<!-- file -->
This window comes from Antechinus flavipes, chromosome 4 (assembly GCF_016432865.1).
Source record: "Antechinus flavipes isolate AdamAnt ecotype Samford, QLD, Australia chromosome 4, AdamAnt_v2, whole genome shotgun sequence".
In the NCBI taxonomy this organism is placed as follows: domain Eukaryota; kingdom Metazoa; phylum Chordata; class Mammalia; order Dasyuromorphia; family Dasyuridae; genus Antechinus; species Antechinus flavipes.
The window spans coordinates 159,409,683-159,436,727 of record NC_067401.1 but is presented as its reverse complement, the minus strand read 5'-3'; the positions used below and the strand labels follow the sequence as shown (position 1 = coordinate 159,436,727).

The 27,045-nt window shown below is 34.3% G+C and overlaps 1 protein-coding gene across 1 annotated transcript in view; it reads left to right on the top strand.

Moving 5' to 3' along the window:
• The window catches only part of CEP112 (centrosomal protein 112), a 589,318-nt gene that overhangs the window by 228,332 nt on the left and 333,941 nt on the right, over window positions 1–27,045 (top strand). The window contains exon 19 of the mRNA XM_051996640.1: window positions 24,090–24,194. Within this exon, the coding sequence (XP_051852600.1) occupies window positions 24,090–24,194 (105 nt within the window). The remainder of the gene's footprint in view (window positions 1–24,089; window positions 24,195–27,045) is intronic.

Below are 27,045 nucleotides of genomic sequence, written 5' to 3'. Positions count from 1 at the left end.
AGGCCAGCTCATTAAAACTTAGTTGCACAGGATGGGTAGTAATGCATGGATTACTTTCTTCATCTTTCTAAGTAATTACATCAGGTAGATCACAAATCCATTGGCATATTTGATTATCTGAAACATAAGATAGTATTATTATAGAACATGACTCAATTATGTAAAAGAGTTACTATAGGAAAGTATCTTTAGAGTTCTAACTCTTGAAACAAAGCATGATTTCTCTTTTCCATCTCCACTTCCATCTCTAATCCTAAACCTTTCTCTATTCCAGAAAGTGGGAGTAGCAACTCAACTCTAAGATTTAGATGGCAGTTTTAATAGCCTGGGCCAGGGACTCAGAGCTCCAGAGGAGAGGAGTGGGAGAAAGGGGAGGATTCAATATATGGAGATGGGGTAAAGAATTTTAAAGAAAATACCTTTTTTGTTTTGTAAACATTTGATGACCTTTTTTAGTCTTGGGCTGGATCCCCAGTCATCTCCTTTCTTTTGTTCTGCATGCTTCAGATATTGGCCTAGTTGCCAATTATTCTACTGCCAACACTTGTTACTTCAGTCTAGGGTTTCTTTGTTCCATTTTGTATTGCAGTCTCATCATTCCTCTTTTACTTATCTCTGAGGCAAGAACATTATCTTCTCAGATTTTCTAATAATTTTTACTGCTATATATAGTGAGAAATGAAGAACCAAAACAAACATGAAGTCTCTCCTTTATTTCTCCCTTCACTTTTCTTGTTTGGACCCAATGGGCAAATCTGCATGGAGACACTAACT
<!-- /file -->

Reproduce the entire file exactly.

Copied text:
This window comes from Antechinus flavipes, chromosome 4 (assembly GCF_016432865.1).
Source record: "Antechinus flavipes isolate AdamAnt ecotype Samford, QLD, Australia chromosome 4, AdamAnt_v2, whole genome shotgun sequence".
In the NCBI taxonomy this organism is placed as follows: domain Eukaryota; kingdom Metazoa; phylum Chordata; class Mammalia; order Dasyuromorphia; family Dasyuridae; genus Antechinus; species Antechinus flavipes.
The window spans coordinates 159,409,683-159,436,727 of record NC_067401.1 but is presented as its reverse complement, the minus strand read 5'-3'; the positions used below and the strand labels follow the sequence as shown (position 1 = coordinate 159,436,727).

The 27,045-nt window shown below is 34.3% G+C and overlaps 1 protein-coding gene across 1 annotated transcript in view; it reads left to right on the top strand.

Moving 5' to 3' along the window:
• The window catches only part of CEP112 (centrosomal protein 112), a 589,318-nt gene that overhangs the window by 228,332 nt on the left and 333,941 nt on the right, over window positions 1–27,045 (top strand). The window contains exon 19 of the mRNA XM_051996640.1: window positions 24,090–24,194. Within this exon, the coding sequence (XP_051852600.1) occupies window positions 24,090–24,194 (105 nt within the window). The remainder of the gene's footprint in view (window positions 1–24,089; window positions 24,195–27,045) is intronic.

Below are 27,045 nucleotides of genomic sequence, written 5' to 3'. Positions count from 1 at the left end.
AGGCCAGCTCATTAAAACTTAGTTGCACAGGATGGGTAGTAATGCATGGATTACTTTCTTCATCTTTCTAAGTAATTACATCAGGTAGATCACAAATCCATTGGCATATTTGATTATCTGAAACATAAGATAGTATTATTATAGAACATGACTCAATTATGTAAAAGAGTTACTATAGGAAAGTATCTTTAGAGTTCTAACTCTTGAAACAAAGCATGATTTCTCTTTTCCATCTCCACTTCCATCTCTAATCCTAAACCTTTCTCTATTCCAGAAAGTGGGAGTAGCAACTCAACTCTAAGATTTAGATGGCAGTTTTAATAGCCTGGGCCAGGGACTCAGAGCTCCAGAGGAGAGGAGTGGGAGAAAGGGGAGGATTCAATATATGGAGATGGGGTAAAGAATTTTAAAGAAAATACCTTTTTTGTTTTGTAAACATTTGATGACCTTTTTTAGTCTTGGGCTGGATCCCCAGTCATCTCCTTTCTTTTGTTCTGCATGCTTCAGATATTGGCCTAGTTGCCAATTATTCTACTGCCAACACTTGTTACTTCAGTCTAGGGTTTCTTTGTTCCATTTTGTATTGCAGTCTCATCATTCCTCTTTTACTTATCTCTGAGGCAAGAACATTATCTTCTCAGATTTTCTAATAATTTTTACTGCTATATATAGTGAGAAATGAAGAACCAAAACAAACATGAAGTCTCTCCTTTATTTCTCCCTTCACTTTTCTTGTTTGGACCCAATGGGCAAATCTGCATGGAGACACTAACT